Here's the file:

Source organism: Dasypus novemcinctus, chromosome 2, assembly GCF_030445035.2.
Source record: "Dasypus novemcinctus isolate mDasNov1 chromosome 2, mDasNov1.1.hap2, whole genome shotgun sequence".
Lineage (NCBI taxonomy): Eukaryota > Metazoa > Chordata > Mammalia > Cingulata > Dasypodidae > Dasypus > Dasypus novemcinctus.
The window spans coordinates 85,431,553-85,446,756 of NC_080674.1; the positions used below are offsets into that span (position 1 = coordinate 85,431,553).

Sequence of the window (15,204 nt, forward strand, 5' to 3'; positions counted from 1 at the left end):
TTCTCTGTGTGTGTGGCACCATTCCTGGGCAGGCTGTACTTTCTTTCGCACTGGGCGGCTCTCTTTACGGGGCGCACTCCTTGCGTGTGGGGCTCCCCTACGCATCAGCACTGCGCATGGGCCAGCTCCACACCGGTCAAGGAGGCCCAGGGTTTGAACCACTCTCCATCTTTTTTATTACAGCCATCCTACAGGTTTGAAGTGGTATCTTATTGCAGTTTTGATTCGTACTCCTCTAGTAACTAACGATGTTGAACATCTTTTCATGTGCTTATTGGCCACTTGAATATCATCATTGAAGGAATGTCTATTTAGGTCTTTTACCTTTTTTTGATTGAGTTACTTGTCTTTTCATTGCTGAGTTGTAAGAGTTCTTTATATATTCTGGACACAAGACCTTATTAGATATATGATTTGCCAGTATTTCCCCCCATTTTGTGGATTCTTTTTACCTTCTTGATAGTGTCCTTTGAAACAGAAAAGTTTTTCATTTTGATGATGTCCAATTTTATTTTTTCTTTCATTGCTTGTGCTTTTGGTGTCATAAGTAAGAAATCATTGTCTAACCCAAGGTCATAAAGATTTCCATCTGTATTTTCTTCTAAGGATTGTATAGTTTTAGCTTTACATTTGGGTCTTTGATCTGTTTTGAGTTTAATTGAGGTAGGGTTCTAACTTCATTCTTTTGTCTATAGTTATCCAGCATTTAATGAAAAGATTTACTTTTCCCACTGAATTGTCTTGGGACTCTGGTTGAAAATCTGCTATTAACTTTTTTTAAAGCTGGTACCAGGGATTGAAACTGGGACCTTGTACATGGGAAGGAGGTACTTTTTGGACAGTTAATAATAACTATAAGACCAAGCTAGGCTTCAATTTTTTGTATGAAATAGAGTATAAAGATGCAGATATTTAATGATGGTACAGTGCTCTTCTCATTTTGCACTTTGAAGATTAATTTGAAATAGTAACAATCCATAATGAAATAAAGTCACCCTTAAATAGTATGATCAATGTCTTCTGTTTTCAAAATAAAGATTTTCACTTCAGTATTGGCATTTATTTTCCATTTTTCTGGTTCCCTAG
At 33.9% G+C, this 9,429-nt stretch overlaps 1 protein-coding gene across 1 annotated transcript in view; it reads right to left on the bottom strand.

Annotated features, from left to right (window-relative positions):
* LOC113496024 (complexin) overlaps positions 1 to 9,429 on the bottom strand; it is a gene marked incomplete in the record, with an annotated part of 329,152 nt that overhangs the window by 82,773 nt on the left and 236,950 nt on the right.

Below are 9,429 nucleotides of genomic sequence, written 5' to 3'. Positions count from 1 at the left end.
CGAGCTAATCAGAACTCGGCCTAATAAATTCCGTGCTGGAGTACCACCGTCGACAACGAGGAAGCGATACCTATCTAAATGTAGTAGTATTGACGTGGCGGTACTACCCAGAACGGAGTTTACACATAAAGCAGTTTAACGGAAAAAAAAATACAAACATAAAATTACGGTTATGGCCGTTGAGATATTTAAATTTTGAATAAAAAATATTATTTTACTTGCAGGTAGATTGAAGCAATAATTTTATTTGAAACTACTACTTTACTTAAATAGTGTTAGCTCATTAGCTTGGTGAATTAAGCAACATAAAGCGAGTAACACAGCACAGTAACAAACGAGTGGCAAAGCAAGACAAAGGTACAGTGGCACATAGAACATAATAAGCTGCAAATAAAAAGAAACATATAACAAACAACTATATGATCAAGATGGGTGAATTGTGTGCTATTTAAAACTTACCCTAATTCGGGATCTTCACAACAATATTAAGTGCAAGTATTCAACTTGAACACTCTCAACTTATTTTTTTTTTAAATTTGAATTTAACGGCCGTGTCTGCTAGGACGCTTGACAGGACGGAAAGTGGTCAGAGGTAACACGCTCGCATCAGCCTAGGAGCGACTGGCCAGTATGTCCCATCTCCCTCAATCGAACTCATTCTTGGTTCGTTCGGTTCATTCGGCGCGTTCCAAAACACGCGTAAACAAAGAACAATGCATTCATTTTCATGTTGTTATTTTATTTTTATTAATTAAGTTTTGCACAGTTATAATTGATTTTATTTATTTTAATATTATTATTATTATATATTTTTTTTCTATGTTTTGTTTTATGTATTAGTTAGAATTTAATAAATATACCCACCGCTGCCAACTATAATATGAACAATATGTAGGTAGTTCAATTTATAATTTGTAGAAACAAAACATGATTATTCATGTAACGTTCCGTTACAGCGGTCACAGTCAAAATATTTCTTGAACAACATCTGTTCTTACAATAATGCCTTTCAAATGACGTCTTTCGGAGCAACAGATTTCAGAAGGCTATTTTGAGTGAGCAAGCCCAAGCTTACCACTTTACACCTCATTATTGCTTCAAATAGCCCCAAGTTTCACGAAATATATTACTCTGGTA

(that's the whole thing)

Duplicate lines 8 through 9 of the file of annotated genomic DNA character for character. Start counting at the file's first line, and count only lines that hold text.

Annotated features, from left to right (window-relative positions):
* LOC113496024 (complexin) overlaps positions 1 to 9,429 on the bottom strand; it is a gene marked incomplete in the record, with an annotated part of 329,152 nt that overhangs the window by 82,773 nt on the left and 236,950 nt on the right.